Time to get organized

My Solar Podcast Tour

September 19 to October 10 2020, I set out on a road trip with Covid-safe protocols in place to interview several solar cooking great in the western U.S. These video podcasts are all stored on Vimeo.

Season 1 can be viewed in its entirety here:

Living Off The Sun: Part 2, “The Question Man.”

We’re living in interesting times, with polarized politics in many countries. Here in the U.S. one polarized issue is global warming–happening or not? Here’s my take:

* We can kill a river, and the dead river kills a lake (Cayahuga, Erie). But we can’t kill the atmosphere?… not even make it a little “sick”?

* We can atomically contaminate hundreds of square miles of land, killing and mutating the life therein (Chernobyl), but throwing teragigs of carbon into the atmosphere will have no impact on weather, crops, sea levels?

* We can kill a sea (Aral) by diverting it’s life force and filling it with pollutants, but CO2 and other chemicals in the air–no difference whatsoever?

* We can create a “sea-fill” –the oceanic version of a landfill– accumulating in the Pacific Gyre, and gradually kill off just about every kind of living sea creature across the globe, but the garbage in our air won’t harm us that breathe it?

So, someone tell me what I’m missing. How can we contaminate and destroy bits and pieces of the earth, but expect no reckoning for moving carbon from underground and into the atmosphere? Long ago when news came mostly from the print media, you’d find the occasional column by “The Answer Man.” I don’t have answers, I tell my climate skeptic friends, but I have a lot of questions. Call me The Question Man.

And I’m not waiting for answers, I’m just doing what 1/8,000,000,000th of the world’s popluation can do to slow our collective asphyxiation. These past two days we’ve had near full-sun, after a gloomy fall and first few weeks of winter. And I’m cooking with the sun rather than with fossil fuels. I’m keeping most of the carbon I would otherwise use, in the earth where it belongs.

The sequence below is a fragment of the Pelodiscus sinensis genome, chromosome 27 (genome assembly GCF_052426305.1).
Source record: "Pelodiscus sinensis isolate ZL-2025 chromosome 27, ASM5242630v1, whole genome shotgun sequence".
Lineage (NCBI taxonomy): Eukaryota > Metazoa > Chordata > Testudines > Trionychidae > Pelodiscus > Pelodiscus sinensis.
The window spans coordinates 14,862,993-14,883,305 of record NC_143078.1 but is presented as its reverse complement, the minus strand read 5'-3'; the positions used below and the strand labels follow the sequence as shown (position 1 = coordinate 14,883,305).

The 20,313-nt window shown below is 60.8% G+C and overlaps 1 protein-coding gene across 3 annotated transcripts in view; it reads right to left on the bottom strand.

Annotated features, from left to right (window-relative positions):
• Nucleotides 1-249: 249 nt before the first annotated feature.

I thought I was being clever when I titled these posts “Living Off The Sun,” but I must give credit and tribute to one who says it better. Not coincidentally, it came from the inventor of the SunFlash, Steve Baer. I stumbled upon this quote online. It was a biographical sketch of Baer, toward the end of a chapter called “Steve Baer, Beatnik Engineer” (browse for that title, you’ll be rewarded with a summary of his work with solar). Baer expressed his frustration with the Reagan Administration’s trashing of nascent renewable energy tax credits: “In 1975, in a book called ‘Sunspots,’ Baer announced that he would go his own way, “an old farmer, farming the sky, worrying about the weather.”

“Farming The Sky”–a more direct way of saying he’s “Living Off The Sun.” I have Sun Spots, and thought I read it cover to cover, but I’ll break it out again as I don’t recall that wonderful quote. Thank you Steve, for showing the many ways we can harvest sunshine.

Living Off The Sun

I’ve been fortunate to network with numerous designers, manufacturers and users of solar cookers for over a decade. Along with sunny hearts many also have green thumbs, and as we say, “Live off the land.”